AP: King v. Burwell is the Life Cereal of healthcare policy
Every once in awhile I'm accused of being a little too blunt. As a blogger, I'm presumably not under the same "professional standards" of language and protocol as, say, the New York Times, the Associated Press or the U.S. Congress.
That's why it came as quite a relief to me to read this quote from an AP story in the New York Times this morning, which sums up the Republican Party's quandary pretty succinctly:
"If you win the case you actually have people who lost their insurance. You now share the responsibility for fixing it," said former Rep. Tom Davis, R-Va., who once led the House GOP campaign committee. "And you've got a lot of pissed off people. That hurts you."
Actually, the main angle of the AP story is that the King v. Burwell case has supposedly now turned into the old Life Cereal TV commercial. You know the one:
The thinking, according to the article, is that while everyone knows that the Republican Party would actually be in deep trouble if they win the King v. Burwell case, the same could potentially be true for Democrats if they end up winning the case:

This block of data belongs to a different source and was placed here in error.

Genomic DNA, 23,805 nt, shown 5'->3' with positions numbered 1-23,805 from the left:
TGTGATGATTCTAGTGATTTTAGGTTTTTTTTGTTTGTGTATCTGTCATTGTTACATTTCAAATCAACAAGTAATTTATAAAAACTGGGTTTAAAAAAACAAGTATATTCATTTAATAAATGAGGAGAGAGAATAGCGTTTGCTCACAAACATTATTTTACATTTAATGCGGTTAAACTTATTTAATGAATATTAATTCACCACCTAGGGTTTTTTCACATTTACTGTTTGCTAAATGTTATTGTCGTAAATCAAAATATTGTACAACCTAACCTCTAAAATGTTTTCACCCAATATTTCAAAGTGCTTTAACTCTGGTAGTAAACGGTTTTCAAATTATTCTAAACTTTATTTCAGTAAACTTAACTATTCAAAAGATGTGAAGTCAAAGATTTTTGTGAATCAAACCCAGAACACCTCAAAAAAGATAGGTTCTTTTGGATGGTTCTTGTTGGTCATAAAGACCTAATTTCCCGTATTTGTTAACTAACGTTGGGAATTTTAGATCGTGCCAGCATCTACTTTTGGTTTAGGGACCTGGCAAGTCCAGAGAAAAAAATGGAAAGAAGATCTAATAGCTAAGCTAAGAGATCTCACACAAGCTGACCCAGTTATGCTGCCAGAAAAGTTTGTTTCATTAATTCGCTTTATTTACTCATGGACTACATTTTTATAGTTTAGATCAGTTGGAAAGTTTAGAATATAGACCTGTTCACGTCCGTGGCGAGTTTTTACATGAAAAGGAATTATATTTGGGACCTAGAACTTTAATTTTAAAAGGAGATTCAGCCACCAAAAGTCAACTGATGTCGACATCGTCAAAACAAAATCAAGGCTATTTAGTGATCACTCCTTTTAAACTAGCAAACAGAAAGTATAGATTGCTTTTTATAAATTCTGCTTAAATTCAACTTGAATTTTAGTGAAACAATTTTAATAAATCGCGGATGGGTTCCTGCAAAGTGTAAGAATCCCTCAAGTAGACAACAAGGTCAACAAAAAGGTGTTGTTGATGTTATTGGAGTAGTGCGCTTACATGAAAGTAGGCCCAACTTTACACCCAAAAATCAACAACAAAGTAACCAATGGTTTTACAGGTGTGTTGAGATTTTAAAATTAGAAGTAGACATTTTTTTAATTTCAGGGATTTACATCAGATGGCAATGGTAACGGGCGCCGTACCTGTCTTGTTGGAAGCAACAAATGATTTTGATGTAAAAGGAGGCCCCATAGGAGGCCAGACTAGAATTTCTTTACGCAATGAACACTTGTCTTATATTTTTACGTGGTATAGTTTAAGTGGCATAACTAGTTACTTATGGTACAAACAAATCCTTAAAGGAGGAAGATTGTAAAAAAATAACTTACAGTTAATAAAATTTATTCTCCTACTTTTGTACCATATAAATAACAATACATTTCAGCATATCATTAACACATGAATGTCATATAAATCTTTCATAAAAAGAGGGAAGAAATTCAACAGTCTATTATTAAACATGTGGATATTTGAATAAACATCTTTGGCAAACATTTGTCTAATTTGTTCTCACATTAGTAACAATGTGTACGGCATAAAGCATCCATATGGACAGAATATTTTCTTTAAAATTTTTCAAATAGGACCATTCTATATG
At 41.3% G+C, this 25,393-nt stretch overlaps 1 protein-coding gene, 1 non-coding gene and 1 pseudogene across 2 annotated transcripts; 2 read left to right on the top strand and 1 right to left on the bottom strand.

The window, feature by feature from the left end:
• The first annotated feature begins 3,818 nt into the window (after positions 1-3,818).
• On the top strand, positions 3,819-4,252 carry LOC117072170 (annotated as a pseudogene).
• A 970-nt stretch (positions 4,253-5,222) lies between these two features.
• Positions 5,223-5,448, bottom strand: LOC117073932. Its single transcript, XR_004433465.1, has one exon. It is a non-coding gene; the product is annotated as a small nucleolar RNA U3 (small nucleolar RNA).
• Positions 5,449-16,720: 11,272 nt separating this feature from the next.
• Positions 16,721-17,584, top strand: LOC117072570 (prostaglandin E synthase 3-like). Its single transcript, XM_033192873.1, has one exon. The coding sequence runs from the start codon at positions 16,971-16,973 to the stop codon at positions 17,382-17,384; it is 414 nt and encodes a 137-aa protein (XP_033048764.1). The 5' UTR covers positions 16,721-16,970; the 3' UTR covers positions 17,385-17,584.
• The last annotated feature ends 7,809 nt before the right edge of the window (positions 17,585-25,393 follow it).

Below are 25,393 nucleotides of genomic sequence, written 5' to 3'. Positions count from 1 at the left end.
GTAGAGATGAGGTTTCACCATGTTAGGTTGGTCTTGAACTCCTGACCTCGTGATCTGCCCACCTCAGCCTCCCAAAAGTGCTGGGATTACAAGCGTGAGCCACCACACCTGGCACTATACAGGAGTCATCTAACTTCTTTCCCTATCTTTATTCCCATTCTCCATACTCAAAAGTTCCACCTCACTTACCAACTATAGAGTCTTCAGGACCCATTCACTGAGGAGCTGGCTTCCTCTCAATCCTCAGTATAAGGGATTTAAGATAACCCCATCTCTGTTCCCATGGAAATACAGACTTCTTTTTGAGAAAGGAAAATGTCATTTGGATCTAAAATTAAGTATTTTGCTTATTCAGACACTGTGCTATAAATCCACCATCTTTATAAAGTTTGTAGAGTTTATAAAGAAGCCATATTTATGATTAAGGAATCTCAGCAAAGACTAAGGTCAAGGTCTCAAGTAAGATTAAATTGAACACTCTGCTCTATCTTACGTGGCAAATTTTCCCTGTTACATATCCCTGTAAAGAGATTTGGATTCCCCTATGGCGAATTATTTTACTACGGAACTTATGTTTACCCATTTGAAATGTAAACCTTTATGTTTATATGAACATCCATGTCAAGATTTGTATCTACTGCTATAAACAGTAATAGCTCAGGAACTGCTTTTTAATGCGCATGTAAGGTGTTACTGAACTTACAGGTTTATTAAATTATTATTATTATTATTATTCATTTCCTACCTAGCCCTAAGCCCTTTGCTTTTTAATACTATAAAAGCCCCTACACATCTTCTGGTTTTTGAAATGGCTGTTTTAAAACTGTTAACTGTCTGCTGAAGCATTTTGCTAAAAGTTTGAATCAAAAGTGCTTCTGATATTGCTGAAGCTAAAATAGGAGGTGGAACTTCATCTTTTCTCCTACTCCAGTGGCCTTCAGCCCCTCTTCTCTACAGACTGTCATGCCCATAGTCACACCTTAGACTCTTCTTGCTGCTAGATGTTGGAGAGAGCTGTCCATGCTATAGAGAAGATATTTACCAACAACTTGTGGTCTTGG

Should the Obama administration win, relieved Democrats would crow that Obama's foremost domestic achievement had stood unscathed. But some say they'd have lost a potentially powerful cudgel for the 2016 campaigns: Being able to accuse Republicans of ending the assistance and disrupting health coverage for many.
Personally, this strikes me as the worst form of cynicism, but I'm also a realist; I've no doubt that's the thinking of many a DC pundit.
I also had to roll my eyes at this passage:
Cornyn and other Republicans say the GOP is moving toward a joint House-Senate proposal to provide assistance to people losing subsidies. It is also likely to weaken some of the law's requirements, perhaps eliminating required coverage for individuals or giving states more flexibility to decide the scope of required medical coverage, Republicans say.
Translation: It would repeal the Affordable Care Act.
In the meantime, it's nice to know that I can feel free to use the phrase "pissed-off people" in future headlines without everyone getting the vapors. After all, "screw your base" didn't stop one of my entries from being used in official U.S. Senate Committee testimony...